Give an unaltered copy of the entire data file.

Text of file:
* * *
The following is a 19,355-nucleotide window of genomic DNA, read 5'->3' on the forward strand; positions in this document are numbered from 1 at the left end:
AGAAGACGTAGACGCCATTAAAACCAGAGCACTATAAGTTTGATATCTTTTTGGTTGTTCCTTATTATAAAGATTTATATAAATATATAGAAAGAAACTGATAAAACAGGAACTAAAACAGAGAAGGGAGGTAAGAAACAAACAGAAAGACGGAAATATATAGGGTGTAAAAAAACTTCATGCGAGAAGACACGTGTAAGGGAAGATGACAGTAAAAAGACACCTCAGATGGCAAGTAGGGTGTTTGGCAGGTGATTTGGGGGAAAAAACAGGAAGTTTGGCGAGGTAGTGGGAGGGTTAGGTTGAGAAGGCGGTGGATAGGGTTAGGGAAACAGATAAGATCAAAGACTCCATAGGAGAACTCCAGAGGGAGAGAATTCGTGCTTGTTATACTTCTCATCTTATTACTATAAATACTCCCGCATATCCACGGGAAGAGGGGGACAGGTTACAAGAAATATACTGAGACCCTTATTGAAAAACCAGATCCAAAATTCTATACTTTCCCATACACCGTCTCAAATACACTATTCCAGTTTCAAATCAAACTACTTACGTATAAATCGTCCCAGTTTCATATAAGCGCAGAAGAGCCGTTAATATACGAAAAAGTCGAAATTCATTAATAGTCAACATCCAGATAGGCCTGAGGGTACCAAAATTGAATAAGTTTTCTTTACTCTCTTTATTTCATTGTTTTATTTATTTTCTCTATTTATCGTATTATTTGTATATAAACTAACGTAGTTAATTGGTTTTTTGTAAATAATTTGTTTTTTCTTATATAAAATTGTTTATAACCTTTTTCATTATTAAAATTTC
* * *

The following is a 19,355-nucleotide window of genomic DNA, read 5'->3' on the forward strand; positions in this document are numbered from 1 at the left end:
AGAAGACGTAGACGCCATTAAAACCAGAGCACTATAAGTTTGATATCTTTTTGGTTGTTCCTTATTATAAAGATTTATATAAATATATAGAAAGAAACTGATAAAACAGGAACTAAAACAGAGAAGGGAGGTAAGAAACAAACAGAAAGACGGAAATATATAGGGTGTAAAAAAACTTCATGCGAGAAGACACGTGTAAGGGAAGATGACAGTAAAAAGACACCTCAGATGGCAAGTAGGGTGTTTGGCAGGTGATTTGGGGGAAAAAACAGGAAGTTTGGCGAGGTAGTGGGAGGGTTAGGTTGAGAAGGCGGTGGATAGGGTTAGGGAAACAGATAAGATCAAAGACTCCATAGGAGAACTCCAGAGGGAGAGAATTCGTGCTTGTTATACTTCTCATCTTATTACTATAAATACTCCCGCATATCCACGGGAAGAGGGGGACAGGTTACAAGAAATATACTGAGACCCTTATTGAAAAACCAGATCCAAAATTCTATACTTTCCCATACACCGTCTCAAATACACTATTCCAGTTTCAAATCAAACTACTTACGTATAAATCGTCCCAGTTTCATATAAGCGCAGAAGAGCCGTTAATATACGAAAAAGTCGAAATTCATTAATAGTCAACATCCAGATAGGCCTGAGGGTACCAAAATTGAATAAGTTTTCTTTACTCTCTTTATTTCATTGTTTTATTTATTTTCTCTATTTATCGTATTATTTGTATATAAACTAACGTAGTTAATTGGTTTTTTGTAAATAATTTGTTTTTTCTTATATAAAATTGTTTATAACCTTTTTCATTATTAAAATTTC